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What happens when you listen to your readers? Eleven five star reviews!

“This should be the core book in every HEMA practitioner’s library”

Comments like this are what authors live for. My new book The Theory and Practice of Historical Martial Arts has picked up eleven five star reviews on Amazon.com in its first week in the wild. I couldn't be happier. The reviews come from beginners and highly experienced practitioners, which suggests that the book does what I designed it to do: to encapsulate my experience for the benefit of the entire community.

Here are some of the reviews:

Guy is one of the best authors writing about martial arts today. He offers a unique blend of knowledge and experience, always with an emphasis on safety. Guy really sets the standard for realizing historical training manuals, but in this book, he presents the reader with a broad based primer historical European martial arts. A great book and a good read.” — James Sanderson

“Though focused on historical European sword fighting this book is an excellent handbook on learning any martial art. As a four decade student of martial arts I especially appreciated his section on developing your own drills and his constant emphasis on safety. In short a guy who knows his stuff (Couldn’t resist.) I purchased a pre-release copy that’s how I can review a book that came out yesterday.”– “Rocky”

“This is a great introduction for anyone interested in getting into learning historical martial arts. Guy has many other excellent books covering various specific historical masters or weapon systems, but this book explains the thinking and process involved in recreating any historical martial art from historical sources. Guy covers topics such as how to read and interpret historical source material, how to construct a core drill, organize a practice group or teach a class as well as principles for monitoring your own skill level and determining what to focus on to improve.” — David Tehan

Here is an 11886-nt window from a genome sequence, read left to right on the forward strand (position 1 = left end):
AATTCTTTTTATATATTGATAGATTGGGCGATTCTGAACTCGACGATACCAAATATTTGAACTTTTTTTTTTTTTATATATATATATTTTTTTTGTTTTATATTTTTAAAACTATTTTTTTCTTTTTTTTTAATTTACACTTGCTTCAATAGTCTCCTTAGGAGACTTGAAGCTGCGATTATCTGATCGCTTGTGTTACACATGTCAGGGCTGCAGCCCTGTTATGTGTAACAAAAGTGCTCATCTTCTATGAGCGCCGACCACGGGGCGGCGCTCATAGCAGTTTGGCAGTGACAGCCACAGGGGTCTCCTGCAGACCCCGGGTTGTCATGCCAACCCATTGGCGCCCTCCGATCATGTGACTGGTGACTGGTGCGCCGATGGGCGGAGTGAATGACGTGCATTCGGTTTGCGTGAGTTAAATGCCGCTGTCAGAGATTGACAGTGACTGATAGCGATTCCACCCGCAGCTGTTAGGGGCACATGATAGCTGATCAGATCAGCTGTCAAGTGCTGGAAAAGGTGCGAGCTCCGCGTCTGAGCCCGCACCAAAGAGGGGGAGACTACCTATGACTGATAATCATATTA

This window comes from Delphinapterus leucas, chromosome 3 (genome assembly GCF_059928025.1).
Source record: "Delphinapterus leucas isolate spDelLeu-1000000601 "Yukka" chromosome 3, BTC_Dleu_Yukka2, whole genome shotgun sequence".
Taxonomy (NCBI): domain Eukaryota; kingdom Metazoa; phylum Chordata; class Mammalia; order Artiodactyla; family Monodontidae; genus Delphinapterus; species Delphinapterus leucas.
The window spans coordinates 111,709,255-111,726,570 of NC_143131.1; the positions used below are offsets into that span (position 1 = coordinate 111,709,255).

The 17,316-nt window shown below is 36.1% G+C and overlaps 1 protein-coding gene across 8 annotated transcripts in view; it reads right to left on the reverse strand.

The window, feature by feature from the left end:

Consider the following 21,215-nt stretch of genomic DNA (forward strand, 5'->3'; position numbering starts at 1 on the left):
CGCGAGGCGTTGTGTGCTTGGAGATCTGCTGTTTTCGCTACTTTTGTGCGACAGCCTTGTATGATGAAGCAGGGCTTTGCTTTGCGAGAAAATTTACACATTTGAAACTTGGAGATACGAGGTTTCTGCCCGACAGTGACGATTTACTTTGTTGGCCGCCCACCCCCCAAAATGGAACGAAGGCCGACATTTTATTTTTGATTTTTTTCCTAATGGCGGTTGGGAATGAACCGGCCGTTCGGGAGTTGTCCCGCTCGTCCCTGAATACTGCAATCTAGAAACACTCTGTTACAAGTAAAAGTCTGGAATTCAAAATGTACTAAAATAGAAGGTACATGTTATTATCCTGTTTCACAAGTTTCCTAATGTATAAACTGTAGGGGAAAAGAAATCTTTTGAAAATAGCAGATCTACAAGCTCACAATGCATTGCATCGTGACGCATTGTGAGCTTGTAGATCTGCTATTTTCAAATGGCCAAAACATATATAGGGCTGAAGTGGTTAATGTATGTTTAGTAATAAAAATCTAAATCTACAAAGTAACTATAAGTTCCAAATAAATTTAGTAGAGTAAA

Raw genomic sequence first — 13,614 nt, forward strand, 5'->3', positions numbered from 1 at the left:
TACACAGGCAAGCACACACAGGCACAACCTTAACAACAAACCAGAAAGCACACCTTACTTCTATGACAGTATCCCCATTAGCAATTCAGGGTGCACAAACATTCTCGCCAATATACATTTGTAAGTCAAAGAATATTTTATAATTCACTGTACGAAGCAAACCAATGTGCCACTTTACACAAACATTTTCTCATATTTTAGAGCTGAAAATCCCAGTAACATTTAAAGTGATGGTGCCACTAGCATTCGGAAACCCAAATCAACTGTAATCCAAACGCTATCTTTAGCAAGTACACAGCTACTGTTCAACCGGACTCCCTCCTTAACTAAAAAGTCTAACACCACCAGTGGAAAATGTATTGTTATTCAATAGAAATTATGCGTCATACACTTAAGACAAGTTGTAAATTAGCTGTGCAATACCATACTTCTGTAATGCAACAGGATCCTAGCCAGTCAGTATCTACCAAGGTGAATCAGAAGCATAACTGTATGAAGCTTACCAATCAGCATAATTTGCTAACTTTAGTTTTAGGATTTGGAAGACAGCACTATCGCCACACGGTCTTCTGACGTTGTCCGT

“Once again Guy has written an excellent book on Historical Martial Arts. This one distils his 20+ years in studying historical texts and applying them using today’s training methods, to provide beginners and more advanced students alike with the skills they need to take a manuscript, interpret it and develop and deliver a training course on it. I’ve been lucky enough to train with Guy at several workshops he’s run and this book feels like I am back in one of his classes, put now I’m getting the expanded and in-depth theory as well as the practice. Well worth the read for anyone into historical martial arts or those who want to improve their training in any discipline.”– “SLW”

“This is the book I wish I had when I started my journey into historical martial arts three decades ago. With the exploding popularity of the subject, we're seeing an abundance of translations and interpretations of the source material, but very few core sources on how to actually go about using them effectively. This book organizes these elements into a foundation for a personal practice, a study group, a school, or beyond. As an experienced practitioner, it's helped me reset my priorities and add depth to my practice. If you're new to the field, all I can say is start here.” — Eric Mauer

I could go on, but you can find them all here. I'd like to thank everyone who took the time to review the book; it's a major help, and it feels fantastic to know how much you liked it. Perhaps the most useful question is how did I do it? The answer is simple. When I had the first draft finished, I sent it out to a hundred beta readers, and asked for feedback. Most people have no experience in delivering useful feedback to a writer. “I liked it”, or “I didn't like it” are interesting, but not actionable. To help get the best, most detailed feedback, I created a form they could fill in to tell me what was good, what was bad, and what was missing. You can see the form here if you're interested in the specific questions I asked.

Then, when the feedback came in, I did what they asked me to do. The biggest single change was I greatly expanded the chapter on tournaments. So it's no wonder that these good people like the book: people just like them had a hand in creating it (and indeed some of the reviewers were also beta readers).

In other words, I asked the readers how to improve it, and then (and this is the difficult bit, and the most important by a million miles): I paid attention to their criticisms. Asking is easy, but actually listening when somebody tells you that something you've been slaving over for months or years actually needs quite a lot more work is hard. But the results speak for themselves.

 

 

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